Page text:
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Asylosaurus

Asylosaurus. Eduardo Camarga

Name

Asylosaurus (Greek for "unharmed lizard"); pronounced ah-SIE-low-SORE-us

Habitat

Woodlands of western Europe

Historical Period

Late Triassic (210-200 million years ago)

Size and Weight

Undisclosed

Diet

Unknown; possibly omnivorous

Distinguishing Characteristics

Slender build; bipedal posture

Its name may be the most interesting thing about Asylosaurus: this dinosaur's moniker translates from the Greek as "unharmed lizard," a reference to the fact that its remains avoided destruction during World War II when they were shipped to Yale University, while the "type fossil" of its close relative, Thecodontosaurus, was bombed to pieces in England. (Originally, Asylosaurus was assigned as a species of Thecodontosaurus.) Essentially, Asylosaurus was a plain vanilla "sauropodomorph" of late Triassic England, from a time when these ancient ancestors of the sauropods didn't look all that much different from their meat-eating cousins.

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Camelotia

Camelotia. Nobu Tamura

Name

Asylosaurus (Greek for "unharmed lizard"); pronounced ah-SIE-low-SORE-us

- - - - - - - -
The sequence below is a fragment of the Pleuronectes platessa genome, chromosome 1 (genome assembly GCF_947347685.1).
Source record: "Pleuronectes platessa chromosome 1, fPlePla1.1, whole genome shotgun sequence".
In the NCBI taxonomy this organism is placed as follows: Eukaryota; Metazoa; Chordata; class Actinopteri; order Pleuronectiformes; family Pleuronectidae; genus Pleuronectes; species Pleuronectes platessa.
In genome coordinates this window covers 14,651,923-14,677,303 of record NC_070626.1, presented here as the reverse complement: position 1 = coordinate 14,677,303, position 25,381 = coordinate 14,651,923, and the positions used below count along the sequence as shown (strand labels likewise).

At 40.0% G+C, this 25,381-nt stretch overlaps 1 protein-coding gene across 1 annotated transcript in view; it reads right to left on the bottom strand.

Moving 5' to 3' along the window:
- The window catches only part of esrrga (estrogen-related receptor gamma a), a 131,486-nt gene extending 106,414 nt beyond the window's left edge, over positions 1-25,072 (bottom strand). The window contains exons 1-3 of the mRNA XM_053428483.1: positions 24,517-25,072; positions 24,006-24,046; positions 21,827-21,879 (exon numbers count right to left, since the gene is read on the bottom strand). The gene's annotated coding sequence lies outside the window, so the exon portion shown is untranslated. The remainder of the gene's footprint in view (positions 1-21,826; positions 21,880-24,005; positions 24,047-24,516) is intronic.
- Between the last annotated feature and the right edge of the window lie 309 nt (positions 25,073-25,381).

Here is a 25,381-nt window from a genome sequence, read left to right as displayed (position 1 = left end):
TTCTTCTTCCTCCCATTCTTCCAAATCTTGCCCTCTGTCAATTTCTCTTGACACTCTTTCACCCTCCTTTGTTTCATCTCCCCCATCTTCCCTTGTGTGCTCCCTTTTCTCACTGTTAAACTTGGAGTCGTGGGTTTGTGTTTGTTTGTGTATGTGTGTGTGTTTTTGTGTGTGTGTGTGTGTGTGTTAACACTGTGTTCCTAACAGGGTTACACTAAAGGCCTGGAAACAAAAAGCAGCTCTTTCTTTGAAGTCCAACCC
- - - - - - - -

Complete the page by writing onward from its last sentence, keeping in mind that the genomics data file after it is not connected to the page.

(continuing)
Habitat

Woodlands of western Europe

Historical Period

Late Triassic (210-200 million years ago)

Size and Weight

Undisclosed

Diet

Unknown; possibly omnivorous

Distinguishing Characteristics

Slender build; bipedal posture

Its name may be the most interesting thing about Asylosaurus: this dinosaur's moniker translates from the Greek as "unharmed lizard," a reference to the fact that its remains avoided destruction during World War II when they were shipped to Yale University, while the "type fossil" of its close relative, Thecodontosaurus, was bombed to pieces in England. (Originally, Asylosaurus was assigned as a species of Thecodontosaurus.) Essentially, Asylosaurus was a plain vanilla "sauropodomorph" of late Triassic England, from a time when these ancient ancestors of the sauropods didn't look all that much different from their meat-eating cousins.

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Efraasia

Efraasia (Nobu Tamura).

Name:

Efraasia (Greek for "Fraas' lizard"); pronounced eff-FRAY-zha

Habitat:

Woodlands of central Europe

Historical Period:

Late Triassic (215-205 million years ago)

Size and Weight:

About 20 feet long and one ton

Diet:

Plants

Distinguishing Characteristics:

Slender trunk; long fingers on hands